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Technological Diffusion Patterns and their Effects on Industrial Dynamics

Author

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  • Machiel van Dijk
  • Önder Nomaler

Abstract

By focussing on cumulativeness and spillover effects of technological knowledge, theories on technological regimes are predominantly supply side oriented in explaining industrial dynamics. This paper introduces demand side considerations as an additional explanation for industrial dynamics. Given variations in consumer preferences over quality and network sizes of technologies, and different degrees of compatibility between succeeding technologies, we investigate how the resulting differences in the timing and frequency of new technology adoptions effect the industrial dynamics. The simulation results of the model indeed suggest a relationship between different patterns of new technology adoptions and the dynamics of the firm population.

Suggested Citation

  • Machiel van Dijk & Önder Nomaler, 2000. "Technological Diffusion Patterns and their Effects on Industrial Dynamics," DRUID Working Papers 00-6, DRUID, Copenhagen Business School, Department of Industrial Economics and Strategy/Aalborg University, Department of Business Studies.
  • Handle: RePEc:aal:abbswp:00-6
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    File URL: http://www3.druid.dk/wp/20000006.pdf
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    References listed on IDEAS

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    1. Breschi, Stefano & Malerba, Franco & Orsenigo, Luigi, 2000. "Technological Regimes and Schumpeterian Patterns of Innovation," Economic Journal, Royal Economic Society, vol. 110(463), pages 388-410, April.
    2. Evans, David S, 1987. "The Relationship between Firm Growth, Size, and Age: Estimates for 100 Manufacturing Industries," Journal of Industrial Economics, Wiley Blackwell, vol. 35(4), pages 567-581, June.
    3. Malerba, Franco & Orsenigo, Luigi, 1996. "Schumpeterian patterns of innovation are technology-specific," Research Policy, Elsevier, vol. 25(3), pages 451-478, May.
    4. Jovanovic, Boyan, 1982. "Selection and the Evolution of Industry," Econometrica, Econometric Society, vol. 50(3), pages 649-670, May.
    5. Shy, Oz, 1996. "Technology revolutions in the presence of network externalities," International Journal of Industrial Organization, Elsevier, vol. 14(6), pages 785-800, October.
    6. Evans, David S, 1987. "Tests of Alternative Theories of Firm Growth," Journal of Political Economy, University of Chicago Press, vol. 95(4), pages 657-674, August.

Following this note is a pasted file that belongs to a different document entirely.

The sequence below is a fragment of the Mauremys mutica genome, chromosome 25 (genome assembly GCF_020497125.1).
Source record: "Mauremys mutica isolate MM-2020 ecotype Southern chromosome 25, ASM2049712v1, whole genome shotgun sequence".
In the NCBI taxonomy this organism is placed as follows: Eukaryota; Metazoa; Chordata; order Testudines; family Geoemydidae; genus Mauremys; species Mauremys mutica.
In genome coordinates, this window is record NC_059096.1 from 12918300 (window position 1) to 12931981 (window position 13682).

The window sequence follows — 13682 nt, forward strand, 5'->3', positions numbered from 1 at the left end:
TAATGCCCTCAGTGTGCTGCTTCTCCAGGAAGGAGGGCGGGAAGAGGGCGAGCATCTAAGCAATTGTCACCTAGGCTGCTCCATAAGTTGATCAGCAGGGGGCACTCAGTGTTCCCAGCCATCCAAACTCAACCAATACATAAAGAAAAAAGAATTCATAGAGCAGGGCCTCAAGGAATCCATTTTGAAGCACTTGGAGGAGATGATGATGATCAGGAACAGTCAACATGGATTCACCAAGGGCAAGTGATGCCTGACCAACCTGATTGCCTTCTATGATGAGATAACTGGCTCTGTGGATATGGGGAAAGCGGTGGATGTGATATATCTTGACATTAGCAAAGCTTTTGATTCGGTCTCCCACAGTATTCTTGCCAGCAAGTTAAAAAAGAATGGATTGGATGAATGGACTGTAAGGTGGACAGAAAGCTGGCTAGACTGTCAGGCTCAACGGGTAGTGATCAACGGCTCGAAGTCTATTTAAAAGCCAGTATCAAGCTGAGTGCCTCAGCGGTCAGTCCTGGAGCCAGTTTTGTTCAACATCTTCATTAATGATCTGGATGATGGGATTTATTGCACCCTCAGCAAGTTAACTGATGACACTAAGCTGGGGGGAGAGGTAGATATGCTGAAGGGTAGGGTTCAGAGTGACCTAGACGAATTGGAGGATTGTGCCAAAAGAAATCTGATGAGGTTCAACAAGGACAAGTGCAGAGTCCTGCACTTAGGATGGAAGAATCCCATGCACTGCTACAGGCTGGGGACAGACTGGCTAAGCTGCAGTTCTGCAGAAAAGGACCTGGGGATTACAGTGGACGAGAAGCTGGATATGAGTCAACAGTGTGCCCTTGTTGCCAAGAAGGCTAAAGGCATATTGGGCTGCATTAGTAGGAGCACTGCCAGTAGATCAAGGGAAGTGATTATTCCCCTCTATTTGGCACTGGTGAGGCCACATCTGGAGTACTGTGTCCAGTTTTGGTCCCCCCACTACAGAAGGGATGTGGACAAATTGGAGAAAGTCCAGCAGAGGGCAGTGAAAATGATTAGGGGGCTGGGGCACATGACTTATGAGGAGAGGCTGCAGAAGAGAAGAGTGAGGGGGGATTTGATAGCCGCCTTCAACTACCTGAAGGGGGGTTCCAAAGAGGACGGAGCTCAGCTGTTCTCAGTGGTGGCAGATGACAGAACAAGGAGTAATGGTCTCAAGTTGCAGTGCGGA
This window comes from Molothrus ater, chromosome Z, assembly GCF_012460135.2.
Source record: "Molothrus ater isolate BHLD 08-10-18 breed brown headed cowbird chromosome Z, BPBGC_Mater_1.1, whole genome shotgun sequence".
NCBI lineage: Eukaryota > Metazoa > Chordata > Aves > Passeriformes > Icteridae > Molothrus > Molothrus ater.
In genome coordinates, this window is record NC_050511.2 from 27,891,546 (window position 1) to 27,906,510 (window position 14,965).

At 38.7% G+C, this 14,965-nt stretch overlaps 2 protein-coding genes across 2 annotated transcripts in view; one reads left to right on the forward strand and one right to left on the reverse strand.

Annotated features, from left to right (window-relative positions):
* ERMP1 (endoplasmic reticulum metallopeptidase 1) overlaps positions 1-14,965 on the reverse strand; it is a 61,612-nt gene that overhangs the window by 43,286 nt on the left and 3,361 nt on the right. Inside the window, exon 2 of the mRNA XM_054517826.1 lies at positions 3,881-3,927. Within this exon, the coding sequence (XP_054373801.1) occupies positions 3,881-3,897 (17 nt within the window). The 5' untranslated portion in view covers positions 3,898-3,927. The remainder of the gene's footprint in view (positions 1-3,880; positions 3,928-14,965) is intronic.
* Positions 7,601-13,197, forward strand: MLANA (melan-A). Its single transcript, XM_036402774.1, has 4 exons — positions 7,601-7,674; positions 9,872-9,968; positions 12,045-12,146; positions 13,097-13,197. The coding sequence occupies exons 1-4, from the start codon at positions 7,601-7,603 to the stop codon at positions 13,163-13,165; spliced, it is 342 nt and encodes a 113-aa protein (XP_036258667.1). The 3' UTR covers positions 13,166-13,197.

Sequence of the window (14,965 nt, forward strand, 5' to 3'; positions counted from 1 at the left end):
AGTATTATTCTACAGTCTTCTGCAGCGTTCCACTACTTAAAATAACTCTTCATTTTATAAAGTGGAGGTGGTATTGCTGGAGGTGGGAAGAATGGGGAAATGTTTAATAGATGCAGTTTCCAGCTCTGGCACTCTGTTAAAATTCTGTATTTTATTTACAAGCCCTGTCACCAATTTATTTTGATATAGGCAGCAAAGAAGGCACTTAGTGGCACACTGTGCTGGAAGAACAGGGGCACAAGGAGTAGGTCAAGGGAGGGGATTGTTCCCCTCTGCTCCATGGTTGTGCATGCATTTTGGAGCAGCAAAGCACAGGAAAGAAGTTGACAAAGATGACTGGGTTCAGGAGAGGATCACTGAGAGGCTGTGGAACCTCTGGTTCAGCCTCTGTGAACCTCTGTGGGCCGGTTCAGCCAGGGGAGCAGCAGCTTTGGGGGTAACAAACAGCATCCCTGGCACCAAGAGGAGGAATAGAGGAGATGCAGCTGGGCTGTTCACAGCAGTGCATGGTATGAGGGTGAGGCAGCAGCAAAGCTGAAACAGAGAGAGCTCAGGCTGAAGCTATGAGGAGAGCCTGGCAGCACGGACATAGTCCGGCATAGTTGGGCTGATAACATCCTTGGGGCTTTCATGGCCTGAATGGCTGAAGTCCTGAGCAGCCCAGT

7. Silverberg, Gerald & Verspagen, Bart, 1994. "Collective Learning, Innovation and Growth in a Boundedly Rational, Evolutionary World," Journal of Evolutionary Economics, Springer, vol. 4(3), pages 207-226, September.
    8. Geroski, Paul A, 1999. "The Growth of Firms in Theory and in Practice," CEPR Discussion Papers 2092, C.E.P.R. Discussion Papers.
    9. Silverberg, Gerald & Lehnert, Doris, 1993. "Long waves and 'evolutionary chaos' in a simple Schumpeterian model of embodied technical change," Structural Change and Economic Dynamics, Elsevier, vol. 4(1), pages 9-37, June.
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    Cited by:

    1. Coad, Alex, 2007. "Testing the principle of `growth of the fitter': The relationship between profits and firm growth," Structural Change and Economic Dynamics, Elsevier, vol. 18(3), pages 370-386, September.

    More about this item

    Keywords

    tecnological knowledge; demand; consumer preferences; industrial dynamics;

    JEL classification:

    • O31 - Economic Development, Innovation, Technological Change, and Growth - - Innovation; Research and Development; Technological Change; Intellectual Property Rights - - - Innovation and Invention: Processes and Incentives
    • O14 - Economic Development, Innovation, Technological Change, and Growth - - Economic Development - - - Industrialization; Manufacturing and Service Industries; Choice of Technology
    • C15 - Mathematical and Quantitative Methods - - Econometric and Statistical Methods and Methodology: General - - - Statistical Simulation Methods: General

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